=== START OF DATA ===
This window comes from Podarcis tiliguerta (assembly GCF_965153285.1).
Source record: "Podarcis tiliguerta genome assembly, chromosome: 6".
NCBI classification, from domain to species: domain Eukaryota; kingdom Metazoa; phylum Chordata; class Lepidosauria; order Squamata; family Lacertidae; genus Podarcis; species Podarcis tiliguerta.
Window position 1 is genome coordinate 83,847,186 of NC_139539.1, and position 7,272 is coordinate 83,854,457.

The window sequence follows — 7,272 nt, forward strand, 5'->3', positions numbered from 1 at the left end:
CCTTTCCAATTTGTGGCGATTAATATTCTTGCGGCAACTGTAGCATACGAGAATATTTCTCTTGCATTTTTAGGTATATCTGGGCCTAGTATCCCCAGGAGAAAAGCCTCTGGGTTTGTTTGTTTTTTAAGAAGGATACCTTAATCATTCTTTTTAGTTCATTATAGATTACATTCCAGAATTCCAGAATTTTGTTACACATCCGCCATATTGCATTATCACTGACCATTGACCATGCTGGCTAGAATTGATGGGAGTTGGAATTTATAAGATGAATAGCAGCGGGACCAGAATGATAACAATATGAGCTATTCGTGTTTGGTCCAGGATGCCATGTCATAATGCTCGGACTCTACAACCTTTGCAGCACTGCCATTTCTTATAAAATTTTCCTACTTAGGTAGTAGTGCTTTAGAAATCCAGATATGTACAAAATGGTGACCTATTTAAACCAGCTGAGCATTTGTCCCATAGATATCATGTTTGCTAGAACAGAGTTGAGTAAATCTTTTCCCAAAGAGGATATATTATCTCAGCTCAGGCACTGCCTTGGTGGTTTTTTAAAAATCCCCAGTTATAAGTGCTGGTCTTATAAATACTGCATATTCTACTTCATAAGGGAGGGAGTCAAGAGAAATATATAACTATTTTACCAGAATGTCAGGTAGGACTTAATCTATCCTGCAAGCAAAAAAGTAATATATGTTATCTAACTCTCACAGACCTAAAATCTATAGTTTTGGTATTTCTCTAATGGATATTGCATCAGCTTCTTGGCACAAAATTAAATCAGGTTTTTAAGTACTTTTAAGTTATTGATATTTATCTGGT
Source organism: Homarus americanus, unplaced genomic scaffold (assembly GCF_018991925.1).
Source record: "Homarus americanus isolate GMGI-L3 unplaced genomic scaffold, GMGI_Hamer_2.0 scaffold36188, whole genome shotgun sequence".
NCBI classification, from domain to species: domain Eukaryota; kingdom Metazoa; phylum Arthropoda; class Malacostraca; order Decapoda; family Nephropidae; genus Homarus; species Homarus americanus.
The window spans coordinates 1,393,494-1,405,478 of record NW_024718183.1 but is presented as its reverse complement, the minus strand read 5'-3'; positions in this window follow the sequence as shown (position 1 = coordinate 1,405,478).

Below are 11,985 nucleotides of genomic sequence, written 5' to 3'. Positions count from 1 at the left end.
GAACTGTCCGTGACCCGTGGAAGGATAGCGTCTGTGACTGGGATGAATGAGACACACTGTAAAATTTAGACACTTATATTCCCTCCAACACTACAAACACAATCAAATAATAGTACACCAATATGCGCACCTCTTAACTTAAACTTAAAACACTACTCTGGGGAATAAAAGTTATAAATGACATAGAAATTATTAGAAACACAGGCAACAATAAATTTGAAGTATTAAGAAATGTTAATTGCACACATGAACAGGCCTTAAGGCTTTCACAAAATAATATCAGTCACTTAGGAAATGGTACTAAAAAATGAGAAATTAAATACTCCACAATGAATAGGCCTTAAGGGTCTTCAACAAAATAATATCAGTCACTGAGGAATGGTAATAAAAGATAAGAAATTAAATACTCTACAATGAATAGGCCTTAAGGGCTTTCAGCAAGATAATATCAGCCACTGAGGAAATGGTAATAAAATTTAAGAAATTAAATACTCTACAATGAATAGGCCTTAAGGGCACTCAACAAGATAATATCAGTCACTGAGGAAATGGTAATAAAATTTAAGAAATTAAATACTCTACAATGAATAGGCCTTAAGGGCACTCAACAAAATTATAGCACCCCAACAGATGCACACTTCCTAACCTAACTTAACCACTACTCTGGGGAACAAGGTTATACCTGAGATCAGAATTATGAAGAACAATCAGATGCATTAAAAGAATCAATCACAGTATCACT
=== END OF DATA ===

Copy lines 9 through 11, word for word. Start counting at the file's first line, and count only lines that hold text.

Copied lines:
NCBI classification, from domain to species: domain Eukaryota; kingdom Metazoa; phylum Arthropoda; class Malacostraca; order Decapoda; family Nephropidae; genus Homarus; species Homarus americanus.
The window spans coordinates 1,393,494-1,405,478 of record NW_024718183.1 but is presented as its reverse complement, the minus strand read 5'-3'; positions in this window follow the sequence as shown (position 1 = coordinate 1,405,478).

Below are 11,985 nucleotides of genomic sequence, written 5' to 3'. Positions count from 1 at the left end.